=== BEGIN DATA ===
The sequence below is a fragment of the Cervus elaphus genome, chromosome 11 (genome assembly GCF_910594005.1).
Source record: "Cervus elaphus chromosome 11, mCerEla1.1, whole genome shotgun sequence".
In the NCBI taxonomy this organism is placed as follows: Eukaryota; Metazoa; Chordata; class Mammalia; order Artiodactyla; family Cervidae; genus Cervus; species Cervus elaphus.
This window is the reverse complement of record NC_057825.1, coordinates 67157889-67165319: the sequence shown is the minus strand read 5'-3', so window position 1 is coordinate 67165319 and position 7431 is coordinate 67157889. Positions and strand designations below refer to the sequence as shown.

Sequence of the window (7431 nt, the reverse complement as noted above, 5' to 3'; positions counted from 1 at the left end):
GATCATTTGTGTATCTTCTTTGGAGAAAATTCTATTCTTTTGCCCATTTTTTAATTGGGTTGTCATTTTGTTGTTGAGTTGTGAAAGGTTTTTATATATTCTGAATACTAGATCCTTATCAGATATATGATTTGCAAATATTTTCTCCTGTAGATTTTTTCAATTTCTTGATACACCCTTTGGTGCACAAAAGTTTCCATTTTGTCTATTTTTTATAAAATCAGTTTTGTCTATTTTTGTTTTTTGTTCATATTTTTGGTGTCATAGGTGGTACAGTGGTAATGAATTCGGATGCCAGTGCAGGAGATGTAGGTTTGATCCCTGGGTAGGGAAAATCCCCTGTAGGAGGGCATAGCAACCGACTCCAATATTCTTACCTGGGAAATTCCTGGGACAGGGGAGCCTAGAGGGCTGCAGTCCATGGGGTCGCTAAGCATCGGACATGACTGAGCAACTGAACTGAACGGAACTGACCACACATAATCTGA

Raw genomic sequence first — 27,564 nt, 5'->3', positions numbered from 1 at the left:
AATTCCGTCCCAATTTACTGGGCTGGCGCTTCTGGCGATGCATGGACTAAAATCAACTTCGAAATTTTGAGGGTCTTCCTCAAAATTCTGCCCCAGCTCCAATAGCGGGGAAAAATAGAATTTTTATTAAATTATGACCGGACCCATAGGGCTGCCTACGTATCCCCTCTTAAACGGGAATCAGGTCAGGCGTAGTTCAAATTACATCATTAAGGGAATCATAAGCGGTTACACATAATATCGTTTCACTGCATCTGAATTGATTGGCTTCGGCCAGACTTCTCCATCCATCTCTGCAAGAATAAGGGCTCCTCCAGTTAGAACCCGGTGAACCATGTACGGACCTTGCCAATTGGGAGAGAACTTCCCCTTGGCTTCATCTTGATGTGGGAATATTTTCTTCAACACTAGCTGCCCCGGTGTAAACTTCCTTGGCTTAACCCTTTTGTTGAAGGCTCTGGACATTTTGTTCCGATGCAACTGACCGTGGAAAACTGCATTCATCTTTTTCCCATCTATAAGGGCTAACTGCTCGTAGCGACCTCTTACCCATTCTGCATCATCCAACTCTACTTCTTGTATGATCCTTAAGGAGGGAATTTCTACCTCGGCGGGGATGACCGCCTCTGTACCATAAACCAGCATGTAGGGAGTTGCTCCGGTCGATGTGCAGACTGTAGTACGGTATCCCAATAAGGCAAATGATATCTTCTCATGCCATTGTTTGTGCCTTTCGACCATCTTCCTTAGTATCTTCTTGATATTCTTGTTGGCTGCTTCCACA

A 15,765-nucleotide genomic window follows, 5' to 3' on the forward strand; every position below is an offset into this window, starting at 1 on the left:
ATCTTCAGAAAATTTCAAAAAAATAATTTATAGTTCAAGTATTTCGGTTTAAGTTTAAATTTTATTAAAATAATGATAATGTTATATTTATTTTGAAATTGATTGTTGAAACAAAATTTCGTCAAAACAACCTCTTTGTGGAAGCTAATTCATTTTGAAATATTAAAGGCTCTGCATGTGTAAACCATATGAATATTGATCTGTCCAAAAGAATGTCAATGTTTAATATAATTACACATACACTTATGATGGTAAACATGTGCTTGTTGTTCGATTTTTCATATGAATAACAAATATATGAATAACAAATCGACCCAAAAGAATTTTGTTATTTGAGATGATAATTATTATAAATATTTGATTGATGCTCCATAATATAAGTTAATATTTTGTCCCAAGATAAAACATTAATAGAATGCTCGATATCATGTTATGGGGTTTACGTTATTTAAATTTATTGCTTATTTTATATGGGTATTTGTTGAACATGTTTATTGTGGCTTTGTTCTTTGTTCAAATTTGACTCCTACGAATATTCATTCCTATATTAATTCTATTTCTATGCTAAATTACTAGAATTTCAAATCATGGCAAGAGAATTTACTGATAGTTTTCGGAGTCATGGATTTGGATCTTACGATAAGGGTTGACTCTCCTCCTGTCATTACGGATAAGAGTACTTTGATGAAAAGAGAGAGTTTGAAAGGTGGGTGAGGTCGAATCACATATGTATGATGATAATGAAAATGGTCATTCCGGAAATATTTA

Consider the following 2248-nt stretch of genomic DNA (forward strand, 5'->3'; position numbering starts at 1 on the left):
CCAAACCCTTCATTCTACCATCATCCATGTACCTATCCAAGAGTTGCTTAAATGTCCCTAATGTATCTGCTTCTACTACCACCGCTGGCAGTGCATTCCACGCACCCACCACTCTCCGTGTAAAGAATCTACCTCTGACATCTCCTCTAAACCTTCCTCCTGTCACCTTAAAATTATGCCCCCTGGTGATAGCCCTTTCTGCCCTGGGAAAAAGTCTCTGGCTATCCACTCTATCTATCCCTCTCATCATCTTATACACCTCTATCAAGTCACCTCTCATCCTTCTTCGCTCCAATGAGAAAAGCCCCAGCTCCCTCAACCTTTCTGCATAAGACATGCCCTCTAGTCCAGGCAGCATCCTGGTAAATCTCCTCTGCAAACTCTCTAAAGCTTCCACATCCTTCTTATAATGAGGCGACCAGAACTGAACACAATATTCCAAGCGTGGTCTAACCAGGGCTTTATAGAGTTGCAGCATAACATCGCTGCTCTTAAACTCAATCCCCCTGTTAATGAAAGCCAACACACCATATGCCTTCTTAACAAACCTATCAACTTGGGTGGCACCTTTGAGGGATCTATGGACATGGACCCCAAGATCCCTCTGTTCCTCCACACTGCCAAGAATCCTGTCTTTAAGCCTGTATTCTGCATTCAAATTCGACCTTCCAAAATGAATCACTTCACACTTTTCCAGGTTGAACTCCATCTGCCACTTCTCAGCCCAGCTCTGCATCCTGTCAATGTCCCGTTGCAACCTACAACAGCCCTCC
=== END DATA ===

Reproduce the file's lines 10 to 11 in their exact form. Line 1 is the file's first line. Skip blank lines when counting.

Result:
ATCTTCAGAAAATTTCAAAAAAATAATTTATAGTTCAAGTATTTCGGTTTAAGTTTAAATTTTATTAAAATAATGATAATGTTATATTTATTTTGAAATTGATTGTTGAAACAAAATTTCGTCAAAACAACCTCTTTGTGGAAGCTAATTCATTTTGAAATATTAAAGGCTCTGCATGTGTAAACCATATGAATATTGATCTGTCCAAAAGAATGTCAATGTTTAATATAATTACACATACACTTATGATGGTAAACATGTGCTTGTTGTTCGATTTTTCATATGAATAACAAATATATGAATAACAAATCGACCCAAAAGAATTTTGTTATTTGAGATGATAATTATTATAAATATTTGATTGATGCTCCATAATATAAGTTAATATTTTGTCCCAAGATAAAACATTAATAGAATGCTCGATATCATGTTATGGGGTTTACGTTATTTAAATTTATTGCTTATTTTATATGGGTATTTGTTGAACATGTTTATTGTGGCTTTGTTCTTTGTTCAAATTTGACTCCTACGAATATTCATTCCTATATTAATTCTATTTCTATGCTAAATTACTAGAATTTCAAATCATGGCAAGAGAATTTACTGATAGTTTTCGGAGTCATGGATTTGGATCTTACGATAAGGGTTGACTCTCCTCCTGTCATTACGGATAAGAGTACTTTGATGAAAAGAGAGAGTTTGAAAGGTGGGTGAGGTCGAATCACATATGTATGATGATAATGAAAATGGTCATTCCGGAAATATTTA

Consider the following 2248-nt stretch of genomic DNA (forward strand, 5'->3'; position numbering starts at 1 on the left):